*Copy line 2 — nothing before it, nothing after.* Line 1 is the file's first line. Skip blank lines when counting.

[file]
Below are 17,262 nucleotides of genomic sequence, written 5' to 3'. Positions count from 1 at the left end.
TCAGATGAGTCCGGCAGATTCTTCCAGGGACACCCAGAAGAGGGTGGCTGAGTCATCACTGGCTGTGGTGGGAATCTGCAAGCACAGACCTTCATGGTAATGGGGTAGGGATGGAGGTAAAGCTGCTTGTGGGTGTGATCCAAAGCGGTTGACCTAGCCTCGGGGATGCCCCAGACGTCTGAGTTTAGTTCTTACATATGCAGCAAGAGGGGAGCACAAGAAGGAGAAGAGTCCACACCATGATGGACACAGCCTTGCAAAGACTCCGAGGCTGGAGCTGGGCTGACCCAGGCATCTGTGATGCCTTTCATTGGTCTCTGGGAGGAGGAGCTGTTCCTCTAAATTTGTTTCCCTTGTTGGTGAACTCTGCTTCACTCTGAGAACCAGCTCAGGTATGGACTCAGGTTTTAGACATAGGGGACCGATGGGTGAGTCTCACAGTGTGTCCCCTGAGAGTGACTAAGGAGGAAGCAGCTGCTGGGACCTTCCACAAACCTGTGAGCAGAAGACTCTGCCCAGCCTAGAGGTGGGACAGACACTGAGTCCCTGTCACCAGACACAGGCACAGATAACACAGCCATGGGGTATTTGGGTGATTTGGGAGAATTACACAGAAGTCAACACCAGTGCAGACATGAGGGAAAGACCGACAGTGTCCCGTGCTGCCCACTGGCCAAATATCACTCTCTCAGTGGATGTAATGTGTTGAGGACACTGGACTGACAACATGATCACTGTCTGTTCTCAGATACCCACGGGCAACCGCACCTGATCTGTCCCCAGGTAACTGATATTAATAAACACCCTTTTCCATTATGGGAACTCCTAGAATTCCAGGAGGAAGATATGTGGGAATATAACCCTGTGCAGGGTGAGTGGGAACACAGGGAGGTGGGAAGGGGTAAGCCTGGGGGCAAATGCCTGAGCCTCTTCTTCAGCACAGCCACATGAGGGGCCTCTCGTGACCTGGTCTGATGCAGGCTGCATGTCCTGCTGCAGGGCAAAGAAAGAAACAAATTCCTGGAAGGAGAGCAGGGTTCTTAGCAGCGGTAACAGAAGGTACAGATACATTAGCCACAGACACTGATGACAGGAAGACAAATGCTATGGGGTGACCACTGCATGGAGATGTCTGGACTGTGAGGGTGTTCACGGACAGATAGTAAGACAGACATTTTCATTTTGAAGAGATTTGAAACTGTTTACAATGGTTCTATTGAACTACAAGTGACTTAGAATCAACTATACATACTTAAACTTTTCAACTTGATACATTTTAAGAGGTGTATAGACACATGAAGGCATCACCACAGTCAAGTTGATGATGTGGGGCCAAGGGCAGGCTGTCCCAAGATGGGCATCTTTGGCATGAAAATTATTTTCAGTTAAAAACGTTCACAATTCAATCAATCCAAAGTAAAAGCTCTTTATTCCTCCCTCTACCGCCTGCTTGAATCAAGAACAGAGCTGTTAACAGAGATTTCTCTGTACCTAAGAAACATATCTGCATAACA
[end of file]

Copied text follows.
TCAGATGAGTCCGGCAGATTCTTCCAGGGACACCCAGAAGAGGGTGGCTGAGTCATCACTGGCTGTGGTGGGAATCTGCAAGCACAGACCTTCATGGTAATGGGGTAGGGATGGAGGTAAAGCTGCTTGTGGGTGTGATCCAAAGCGGTTGACCTAGCCTCGGGGATGCCCCAGACGTCTGAGTTTAGTTCTTACATATGCAGCAAGAGGGGAGCACAAGAAGGAGAAGAGTCCACACCATGATGGACACAGCCTTGCAAAGACTCCGAGGCTGGAGCTGGGCTGACCCAGGCATCTGTGATGCCTTTCATTGGTCTCTGGGAGGAGGAGCTGTTCCTCTAAATTTGTTTCCCTTGTTGGTGAACTCTGCTTCACTCTGAGAACCAGCTCAGGTATGGACTCAGGTTTTAGACATAGGGGACCGATGGGTGAGTCTCACAGTGTGTCCCCTGAGAGTGACTAAGGAGGAAGCAGCTGCTGGGACCTTCCACAAACCTGTGAGCAGAAGACTCTGCCCAGCCTAGAGGTGGGACAGACACTGAGTCCCTGTCACCAGACACAGGCACAGATAACACAGCCATGGGGTATTTGGGTGATTTGGGAGAATTACACAGAAGTCAACACCAGTGCAGACATGAGGGAAAGACCGACAGTGTCCCGTGCTGCCCACTGGCCAAATATCACTCTCTCAGTGGATGTAATGTGTTGAGGACACTGGACTGACAACATGATCACTGTCTGTTCTCAGATACCCACGGGCAACCGCACCTGATCTGTCCCCAGGTAACTGATATTAATAAACACCCTTTTCCATTATGGGAACTCCTAGAATTCCAGGAGGAAGATATGTGGGAATATAACCCTGTGCAGGGTGAGTGGGAACACAGGGAGGTGGGAAGGGGTAAGCCTGGGGGCAAATGCCTGAGCCTCTTCTTCAGCACAGCCACATGAGGGGCCTCTCGTGACCTGGTCTGATGCAGGCTGCATGTCCTGCTGCAGGGCAAAGAAAGAAACAAATTCCTGGAAGGAGAGCAGGGTTCTTAGCAGCGGTAACAGAAGGTACAGATACATTAGCCACAGACACTGATGACAGGAAGACAAATGCTATGGGGTGACCACTGCATGGAGATGTCTGGACTGTGAGGGTGTTCACGGACAGATAGTAAGACAGACATTTTCATTTTGAAGAGATTTGAAACTGTTTACAATGGTTCTATTGAACTACAAGTGACTTAGAATCAACTATACATACTTAAACTTTTCAACTTGATACATTTTAAGAGGTGTATAGACACATGAAGGCATCACCACAGTCAAGTTGATGATGTGGGGCCAAGGGCAGGCTGTCCCAAGATGGGCATCTTTGGCATGAAAATTATTTTCAGTTAAAAACGTTCACAATTCAATCAATCCAAAGTAAAAGCTCTTTATTCCTCCCTCTACCGCCTGCTTGAATCAAGAACAGAGCTGTTAACAGAGATTTCTCTGTACCTAAGAAACATATCTGCATAACA